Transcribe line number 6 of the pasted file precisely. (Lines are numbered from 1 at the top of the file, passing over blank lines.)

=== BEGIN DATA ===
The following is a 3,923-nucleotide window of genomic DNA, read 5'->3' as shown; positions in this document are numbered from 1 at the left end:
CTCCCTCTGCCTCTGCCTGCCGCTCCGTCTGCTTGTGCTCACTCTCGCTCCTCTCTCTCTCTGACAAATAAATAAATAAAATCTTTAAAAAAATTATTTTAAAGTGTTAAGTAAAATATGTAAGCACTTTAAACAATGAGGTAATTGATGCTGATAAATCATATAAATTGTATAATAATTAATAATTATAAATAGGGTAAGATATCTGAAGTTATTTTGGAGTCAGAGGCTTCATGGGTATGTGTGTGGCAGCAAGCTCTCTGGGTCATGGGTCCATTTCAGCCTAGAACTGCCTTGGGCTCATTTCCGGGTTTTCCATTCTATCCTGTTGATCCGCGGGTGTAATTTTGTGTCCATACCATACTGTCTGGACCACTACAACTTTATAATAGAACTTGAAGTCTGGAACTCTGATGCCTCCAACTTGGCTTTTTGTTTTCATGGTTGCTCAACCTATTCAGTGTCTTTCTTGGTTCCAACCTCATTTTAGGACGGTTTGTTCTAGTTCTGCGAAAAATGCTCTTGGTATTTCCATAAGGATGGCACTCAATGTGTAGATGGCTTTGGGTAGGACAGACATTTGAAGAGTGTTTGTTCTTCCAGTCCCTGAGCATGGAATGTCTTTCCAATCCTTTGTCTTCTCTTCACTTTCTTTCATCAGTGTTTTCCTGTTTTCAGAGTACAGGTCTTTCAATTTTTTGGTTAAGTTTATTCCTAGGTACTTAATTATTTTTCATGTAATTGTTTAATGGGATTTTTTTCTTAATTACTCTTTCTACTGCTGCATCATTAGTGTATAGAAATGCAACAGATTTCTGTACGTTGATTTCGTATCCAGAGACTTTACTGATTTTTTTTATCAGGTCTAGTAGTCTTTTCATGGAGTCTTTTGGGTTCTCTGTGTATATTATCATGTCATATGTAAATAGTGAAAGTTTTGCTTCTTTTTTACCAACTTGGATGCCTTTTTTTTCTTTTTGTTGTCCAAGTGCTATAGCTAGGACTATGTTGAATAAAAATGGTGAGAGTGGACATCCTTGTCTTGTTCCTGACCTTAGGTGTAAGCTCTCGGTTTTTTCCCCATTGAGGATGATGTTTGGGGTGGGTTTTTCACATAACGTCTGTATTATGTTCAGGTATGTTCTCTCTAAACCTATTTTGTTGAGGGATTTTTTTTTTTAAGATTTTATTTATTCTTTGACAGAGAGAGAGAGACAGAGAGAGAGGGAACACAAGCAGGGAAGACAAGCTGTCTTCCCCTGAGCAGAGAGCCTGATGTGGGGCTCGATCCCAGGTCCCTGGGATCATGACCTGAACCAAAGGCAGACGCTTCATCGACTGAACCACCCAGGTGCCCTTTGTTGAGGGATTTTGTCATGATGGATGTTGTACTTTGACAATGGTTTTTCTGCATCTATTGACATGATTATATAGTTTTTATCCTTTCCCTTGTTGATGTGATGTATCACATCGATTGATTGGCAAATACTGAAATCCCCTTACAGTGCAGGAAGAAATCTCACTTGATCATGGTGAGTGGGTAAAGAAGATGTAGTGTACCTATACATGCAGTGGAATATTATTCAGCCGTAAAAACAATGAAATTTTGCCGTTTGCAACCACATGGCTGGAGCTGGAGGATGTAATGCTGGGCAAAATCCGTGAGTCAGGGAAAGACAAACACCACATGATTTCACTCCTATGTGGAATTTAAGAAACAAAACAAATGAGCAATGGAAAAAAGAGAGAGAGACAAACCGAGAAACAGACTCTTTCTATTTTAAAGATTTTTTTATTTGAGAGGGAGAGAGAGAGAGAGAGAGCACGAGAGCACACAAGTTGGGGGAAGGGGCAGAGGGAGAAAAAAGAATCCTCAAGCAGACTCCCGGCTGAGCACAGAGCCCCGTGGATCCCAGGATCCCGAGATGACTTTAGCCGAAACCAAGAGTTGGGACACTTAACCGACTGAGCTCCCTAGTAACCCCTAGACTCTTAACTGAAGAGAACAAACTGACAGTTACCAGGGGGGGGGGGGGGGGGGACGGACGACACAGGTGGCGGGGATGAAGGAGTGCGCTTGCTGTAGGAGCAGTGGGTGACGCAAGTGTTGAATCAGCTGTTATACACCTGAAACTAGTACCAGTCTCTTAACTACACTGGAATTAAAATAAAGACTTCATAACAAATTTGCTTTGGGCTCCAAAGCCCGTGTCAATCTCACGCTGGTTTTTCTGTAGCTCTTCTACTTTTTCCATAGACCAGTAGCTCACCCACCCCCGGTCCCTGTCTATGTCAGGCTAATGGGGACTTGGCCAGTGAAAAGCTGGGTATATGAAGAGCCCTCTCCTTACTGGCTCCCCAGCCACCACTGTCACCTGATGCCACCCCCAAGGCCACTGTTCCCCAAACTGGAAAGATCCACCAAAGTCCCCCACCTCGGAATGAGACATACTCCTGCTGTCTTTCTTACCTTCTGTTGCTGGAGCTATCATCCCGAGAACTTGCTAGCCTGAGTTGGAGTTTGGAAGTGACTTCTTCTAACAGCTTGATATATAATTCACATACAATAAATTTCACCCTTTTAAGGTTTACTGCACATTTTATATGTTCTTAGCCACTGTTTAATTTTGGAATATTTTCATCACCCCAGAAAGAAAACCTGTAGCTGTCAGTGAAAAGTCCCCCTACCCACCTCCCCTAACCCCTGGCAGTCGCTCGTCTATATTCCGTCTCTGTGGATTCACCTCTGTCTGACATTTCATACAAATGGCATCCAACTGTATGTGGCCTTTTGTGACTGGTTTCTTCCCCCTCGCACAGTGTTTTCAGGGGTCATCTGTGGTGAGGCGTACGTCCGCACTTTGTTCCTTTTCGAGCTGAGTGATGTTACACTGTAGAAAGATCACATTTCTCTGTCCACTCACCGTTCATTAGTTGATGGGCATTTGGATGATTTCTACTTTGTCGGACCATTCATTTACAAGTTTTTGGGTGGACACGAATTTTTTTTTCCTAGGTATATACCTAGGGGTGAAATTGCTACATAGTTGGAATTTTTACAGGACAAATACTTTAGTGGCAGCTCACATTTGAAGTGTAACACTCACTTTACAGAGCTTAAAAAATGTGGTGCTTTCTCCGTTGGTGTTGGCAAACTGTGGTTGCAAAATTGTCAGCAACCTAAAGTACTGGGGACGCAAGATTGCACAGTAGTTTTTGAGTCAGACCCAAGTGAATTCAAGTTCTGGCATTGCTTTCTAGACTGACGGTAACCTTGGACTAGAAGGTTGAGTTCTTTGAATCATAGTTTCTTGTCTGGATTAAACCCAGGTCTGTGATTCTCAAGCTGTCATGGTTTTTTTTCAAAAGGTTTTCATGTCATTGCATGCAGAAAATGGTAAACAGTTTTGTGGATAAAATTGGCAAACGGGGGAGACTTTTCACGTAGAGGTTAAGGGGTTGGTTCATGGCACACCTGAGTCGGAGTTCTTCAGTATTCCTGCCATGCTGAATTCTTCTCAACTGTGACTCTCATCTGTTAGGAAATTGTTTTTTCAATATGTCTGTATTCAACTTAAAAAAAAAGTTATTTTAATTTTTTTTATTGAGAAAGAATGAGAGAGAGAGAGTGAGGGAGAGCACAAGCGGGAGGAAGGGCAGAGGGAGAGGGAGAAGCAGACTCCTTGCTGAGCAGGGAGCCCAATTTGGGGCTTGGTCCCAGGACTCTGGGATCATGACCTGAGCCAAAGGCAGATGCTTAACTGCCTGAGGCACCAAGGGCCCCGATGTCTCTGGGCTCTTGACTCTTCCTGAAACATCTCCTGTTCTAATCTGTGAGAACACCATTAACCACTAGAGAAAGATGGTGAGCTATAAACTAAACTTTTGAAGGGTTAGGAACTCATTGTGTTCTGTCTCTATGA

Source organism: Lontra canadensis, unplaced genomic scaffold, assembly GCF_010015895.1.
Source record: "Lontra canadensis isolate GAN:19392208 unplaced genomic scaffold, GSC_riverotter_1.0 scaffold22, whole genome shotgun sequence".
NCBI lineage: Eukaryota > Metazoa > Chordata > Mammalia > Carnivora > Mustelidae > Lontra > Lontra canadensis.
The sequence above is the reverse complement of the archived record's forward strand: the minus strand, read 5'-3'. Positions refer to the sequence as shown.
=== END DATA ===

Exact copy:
The sequence above is the reverse complement of the archived record's forward strand: the minus strand, read 5'-3'. Positions refer to the sequence as shown.